Assistive Technology in Education/Music

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Why assistive technology for music – what is the justification? First, it is more than just a good idea, it is the law: “In addition to IDEA 2004 [Individuals with Disabilities Education Act], two other federal laws have had an impact on the provision of assistive technology to students with disabilities, Section 504 of the Rehabilitation Act of 1973…and the Americans with Disabilities Act (ADA) of 1990…" [1] Together these laws ensure that special needs students have equal access to education. Music is part of that education. Kimberly McCord points out that “Children with disabilities can be found in every music classroom…However, learning disabilities are harder to recognize and…the literature on musical creativity offers little guidance for educators in designing music lessons for children with disabilities."[2] John Brockhouse also writes, “…the opportunity to learn a musical instrument is a basic human right which should be available equally to children attending…schools” (2006, p. 20).[3] The purpose of the following is to provide a variety of assistive technologies that can be used with special needs students in music activities. Dell et al. states that an assistive device “…must have an impact on the functioning of the child with a disability" (2008, p. 4). [4] In music, assistive technologies should enable a child with disabilities to participate in music activities. These music assistive technologies will be discussed across a continuum from low to high tech, as defined by Dell et al.: “Low-tech devices use no electronic components…relatively inexpensive…High-tech devices…are based on computer technology…more expensive…require more training…Mid-tech devices are electronic…but are much less expensive and require less training than high-tech devices” (2008, pp. 5-6). [4] In designing any technologies to assist in making it possible for any disabled student to participate in music activities, first work with occupational and physical therapists who can often create inexpensive alternatives to expensive specially made technologies. Also, one can look at what might be available through commercial products, e.g., Wii music [music] [5], instead of otherwise more expensive specialty technologies created for the learning disabled community only.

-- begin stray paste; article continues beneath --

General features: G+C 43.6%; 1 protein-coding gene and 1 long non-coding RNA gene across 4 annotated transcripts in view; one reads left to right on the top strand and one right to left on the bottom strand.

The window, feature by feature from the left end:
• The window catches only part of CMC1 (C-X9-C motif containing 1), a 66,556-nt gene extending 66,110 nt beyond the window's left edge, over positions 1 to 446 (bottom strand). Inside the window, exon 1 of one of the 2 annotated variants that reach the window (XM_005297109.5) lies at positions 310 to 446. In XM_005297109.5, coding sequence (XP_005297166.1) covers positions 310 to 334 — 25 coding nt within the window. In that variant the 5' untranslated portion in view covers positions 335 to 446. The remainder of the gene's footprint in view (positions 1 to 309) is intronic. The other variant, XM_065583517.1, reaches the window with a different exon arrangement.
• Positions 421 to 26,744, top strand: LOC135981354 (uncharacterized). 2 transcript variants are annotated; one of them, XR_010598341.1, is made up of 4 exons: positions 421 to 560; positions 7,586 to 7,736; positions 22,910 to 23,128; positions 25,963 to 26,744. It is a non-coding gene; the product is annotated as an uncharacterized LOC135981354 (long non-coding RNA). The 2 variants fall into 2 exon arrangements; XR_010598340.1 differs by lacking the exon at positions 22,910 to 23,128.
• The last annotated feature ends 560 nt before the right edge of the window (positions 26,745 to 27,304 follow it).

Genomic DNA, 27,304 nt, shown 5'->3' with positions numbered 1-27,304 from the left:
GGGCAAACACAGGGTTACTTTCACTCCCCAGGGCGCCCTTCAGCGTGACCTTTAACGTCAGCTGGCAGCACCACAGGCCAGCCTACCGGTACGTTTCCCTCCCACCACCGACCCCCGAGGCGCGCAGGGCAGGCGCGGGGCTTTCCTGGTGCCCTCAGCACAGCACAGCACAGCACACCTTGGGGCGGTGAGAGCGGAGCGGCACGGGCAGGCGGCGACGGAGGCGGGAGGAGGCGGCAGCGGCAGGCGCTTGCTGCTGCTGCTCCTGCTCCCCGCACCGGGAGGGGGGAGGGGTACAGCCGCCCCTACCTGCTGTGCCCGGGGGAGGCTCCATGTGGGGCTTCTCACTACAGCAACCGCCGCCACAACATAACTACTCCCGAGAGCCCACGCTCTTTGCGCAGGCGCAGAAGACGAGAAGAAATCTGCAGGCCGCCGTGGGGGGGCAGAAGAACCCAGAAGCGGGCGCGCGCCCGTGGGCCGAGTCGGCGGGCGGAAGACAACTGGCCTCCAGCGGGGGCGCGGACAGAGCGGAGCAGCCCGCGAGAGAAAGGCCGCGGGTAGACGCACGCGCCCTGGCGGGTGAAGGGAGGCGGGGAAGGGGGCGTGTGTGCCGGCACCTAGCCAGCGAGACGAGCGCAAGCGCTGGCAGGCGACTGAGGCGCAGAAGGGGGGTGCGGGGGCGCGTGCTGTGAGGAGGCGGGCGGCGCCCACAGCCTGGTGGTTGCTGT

Musical notes.svg


In working on notation, some simple solutions include providing students with enlarged manuscript/score paper.[score] [6] Pencils with appropriate grips can also aid students in the writing process. Instructors may also wish to create Velcro type boards on which students can place notes; this is helpful for students with compromised motor skills. Even easier than working with a Velcro board is the old-fashioned vinyl Colorforms [colorforms] [7]; there is a set available from which the music instructor can construct a staff and notes.In the area of music performance there are a number of low-tech instruments that would enable a student to participate. Because these instruments enable a child with disabilities to engage and learn, they fall into the category of assistive technology devices. A musical instruments station [station] [8] [basics] [9], consisting of percussive-type instruments, also enables students with motor skills issues to participate in a performance. Percussion family instruments also enable students with cognitive disabilities to still be a part of the performance. One easy to grip instrument is the bell[bell] [10]; although each plays a particular pitch, a student with cognitive disabilities can be given one bell, and cued when to perform, thus enabling performance without the specific knowledge component of pitch. Lastly, electronic bongos[bongo][11] provide both pitch and non-pitched sounds.

Hand bell large.jpg


Some electrical performance instruments that would fall into this category include

switches, which are a way for the severely disabled to participate in music performance. Rhythmic accompaniments can be created through the software program, Band in a Box [BAIB] [12], and then activated by the user through a switch. There are many types of switches, and instructors need to use the one that best meets the abilities of the student. The following website offers information about various types of switches and how to install and use them:[13] A music teacher, known as Dr. Laz, demonstrates the use of switches to engage severely disabled students in music making (Embed Youtube: [14] Available assistive technology for aural disabilities is all but impossible to find, since the popularity of cochlear implants. Certainly, earphones and hearing aids of various types are still used. In music, it is understood that the hearing impaired can hear the music by feeling it, feeling the vibrations of music: "Deaf people love music just as much as hearing people do...they just understand it differently. They can feel it." (Ell, 2005)[15]. However, many times the music education of the deaf has been more about the socialization in music making rather than bona fide music education (Burgin, 2008) [16]. Percussionist Dame Evelyn Glennie – probably one of the most recognized hearing impaired musicians of our times – makes this distinction between the socialization process and the education process as music therapy and sound therapy, respectively; her Disability Essay concurs with Burgin that music for the deaf can, and should include a thorough music education.[17] That being said, there are a number of assistive technologies for the hearing impaired. In her article, Music Instruction and the Hearing Impaired, Eugenia Bulawa Walczyk emphasizes technologies that can be used in an assistive capacity to ensure a complete music education for the deaf: signing will singing, use of piano keyboards for learning pitch and duration, use of music software programs so that students can connect the sound of music notation/duration to the visual score (1993, p. 42-44) [18].